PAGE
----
Dan Quinn uses his Super Bowl experiences to help prepare Falcons

Atlanta's offense could be matchup problem for Patriots (1:28)

Tim Hasselbeck shares why he believes the Patriots have a matchup problem against the Falcons' high-powered offense. (1:28)

FLOWERY BRANCH, Ga. -- Atlanta Falcons coach Dan Quinn knows what to expect because he has been there before. Most of his players haven't.

Quinn will head to his third Super Bowl in four years -- his first as a head coach -- as the Falcons take on Tom Brady and the New England Patriots on Feb. 5 in Houston.

"No. 1, they are difficult to defend," Quinn said of the Patriots. "They use a variety of different formations, personnel groups. They've got a huge playbook, from the pass game into the run game -- gap schemes, trap schemes in the run game. Quick game. I'd say it's an offense that's well-versed. They have different ways to attack you. We'll have our work cut out for us going through the game plan this week to get ready."

Quinn won a Super Bowl as the defensive coordinator in Seattle during the 2013 season, when the Seahawks whipped the Denver Broncos 43-8. The very next year, Quinn held the same role as the Patriots defeated the Seahawks 28-24. Now, Quinn will take a young Falcons team to the NFL's biggest stage, an atmosphere experienced by a select few players, such as seven-time Pro Bowl defensive end Dwight Freeney (Colts), linebacker Philip Wheeler (Colts), defensive lineman Courtney Upshaw (Ravens), safety Dashon Goldson (49ers), and recently promoted defensive lineman Joe Vellano (Patriots). Tight end Jacob Tamme, who is on injured reserve following shoulder surgery, went to Super Bowls with both the Colts and Broncos.

Quinn was asked to address the reality of his team's inexperience as opposed to the Super Bowl-tested Patriots, who have been to six of the past 15 Super Bowls and have won four of them. He joked that the Falcons aren't going to make up the difference in two weeks. But does Quinn feel the need to lecture them about not being overwhelmed by their storied opponent?

"I don't think so," Quinn said. "At the beginning of the week, when we do our game planning, we look at the opponent and all the unique things they do. And at the end of the week, the shift comes right back to us. So, it's not something that we talk about on a regular basis with them or any other opponent."

Quinn has preached all postseason about keeping the routine normal, like he did throughout the regular season. But it's a much more difficult task because of the obligations associated with earning a Super Bowl berth. The Falcons went through their normal film session on Monday and will have their normal Wednesday-Friday practice schedule this week before an off day Saturday and travel day to Houston on Sunday. Then next week, the schedule will be much more hectic.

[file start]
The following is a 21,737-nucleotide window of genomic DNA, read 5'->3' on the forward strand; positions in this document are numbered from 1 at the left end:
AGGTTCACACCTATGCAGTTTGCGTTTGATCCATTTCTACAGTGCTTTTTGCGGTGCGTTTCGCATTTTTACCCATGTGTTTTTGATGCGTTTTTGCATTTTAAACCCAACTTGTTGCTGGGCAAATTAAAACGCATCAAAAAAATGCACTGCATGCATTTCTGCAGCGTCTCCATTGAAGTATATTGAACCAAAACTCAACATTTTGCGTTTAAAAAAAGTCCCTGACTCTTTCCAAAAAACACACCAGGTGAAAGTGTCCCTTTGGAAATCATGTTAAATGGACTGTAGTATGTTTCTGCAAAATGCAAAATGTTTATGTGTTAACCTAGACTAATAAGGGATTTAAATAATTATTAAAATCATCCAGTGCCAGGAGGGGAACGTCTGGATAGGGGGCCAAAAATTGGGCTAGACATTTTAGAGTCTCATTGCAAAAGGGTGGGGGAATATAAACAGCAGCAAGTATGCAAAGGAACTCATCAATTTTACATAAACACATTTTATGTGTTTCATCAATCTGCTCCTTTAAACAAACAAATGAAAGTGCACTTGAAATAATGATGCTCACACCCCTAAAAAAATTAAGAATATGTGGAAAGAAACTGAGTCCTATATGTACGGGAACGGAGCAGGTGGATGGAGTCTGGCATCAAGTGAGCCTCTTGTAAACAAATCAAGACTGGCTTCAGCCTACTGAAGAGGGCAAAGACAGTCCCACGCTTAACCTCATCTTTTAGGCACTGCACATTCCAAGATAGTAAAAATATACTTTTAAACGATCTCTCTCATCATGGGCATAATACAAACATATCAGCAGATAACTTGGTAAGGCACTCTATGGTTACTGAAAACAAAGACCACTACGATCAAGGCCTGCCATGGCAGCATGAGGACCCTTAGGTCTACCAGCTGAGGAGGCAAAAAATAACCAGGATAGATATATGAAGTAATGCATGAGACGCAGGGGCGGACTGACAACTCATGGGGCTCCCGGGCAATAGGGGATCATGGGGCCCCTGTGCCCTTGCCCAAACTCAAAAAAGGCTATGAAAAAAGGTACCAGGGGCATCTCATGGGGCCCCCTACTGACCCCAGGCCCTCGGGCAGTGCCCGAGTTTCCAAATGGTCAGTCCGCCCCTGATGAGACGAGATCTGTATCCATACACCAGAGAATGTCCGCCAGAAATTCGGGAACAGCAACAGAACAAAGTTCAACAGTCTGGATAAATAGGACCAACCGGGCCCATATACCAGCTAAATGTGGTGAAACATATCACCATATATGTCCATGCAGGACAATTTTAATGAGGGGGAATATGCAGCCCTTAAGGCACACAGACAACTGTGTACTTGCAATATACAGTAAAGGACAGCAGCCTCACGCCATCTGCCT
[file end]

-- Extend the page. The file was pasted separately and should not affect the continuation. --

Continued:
The Falcons have a media session next Monday night at Houston's Minute Maid Park from 7:10-8:10 p.m. CST. Next Tuesday -- the typical day off for a Sunday game -- the Falcons have another media session that includes Quinn and quarterback Matt Ryan from 11:00-11:50 a.m. CST. Interview sessions next Wednesday and Thursday are from 8:00-9:15 a.m. CST, much earlier than the Falcons are accustomed to at home. Their practices in Houston are closed.

Quinn believes he'll have the Falcons well-prepared for the schedule tweak.

"We did all this planning during the bye," Quinn said, referring to the first week of the playoffs, when the No. 2 seed Falcons earned a first-round bye. "I didn't share that with the staff, but I did do the planning ahead. I thought that shift had happened where this team was headed in the right area. We were making the improvements necessary to play really well. It was during that bye time that we put the plan together in terms of the structure of how it would work for the next few weeks.

"Obviously, there's a lot going on behind the scenes with the league and with the teams that are involved as you get closer to it. But that plan was in place. Now it kind of gets fully executed."

For Quinn, he wants to keep a sense of normalcy despite the circumstances.

"It's a big topic," Quinn said of the Super Bowl routine. "I've gone when it's gone well, and I've been a part of it when it hasn't. And I just really want to kind of outline the keys to playing well in the game and managing some of the things on the outside. That's part of the process that I can help share. ... We've got a great process that we go through to get ready, and we're not going to deviate from that."

Quinn was pressed on keeping players out of trouble in a vibrant Super Bowl atmosphere. There was one highly publicized incident involving the Falcons from their previous appearance in the Super Bowl during the 1998 season. Then-safety Eugene Robinson was arrested the night before the game for soliciting a prostitute.

"This team is so tight, and the accountability they have for one another is so strong," Quinn said. "They totally rely on one another. This brotherhood is so strong. They care about one another. They're playing for something bigger than themselves. So for this team, for this group, I totally trust them."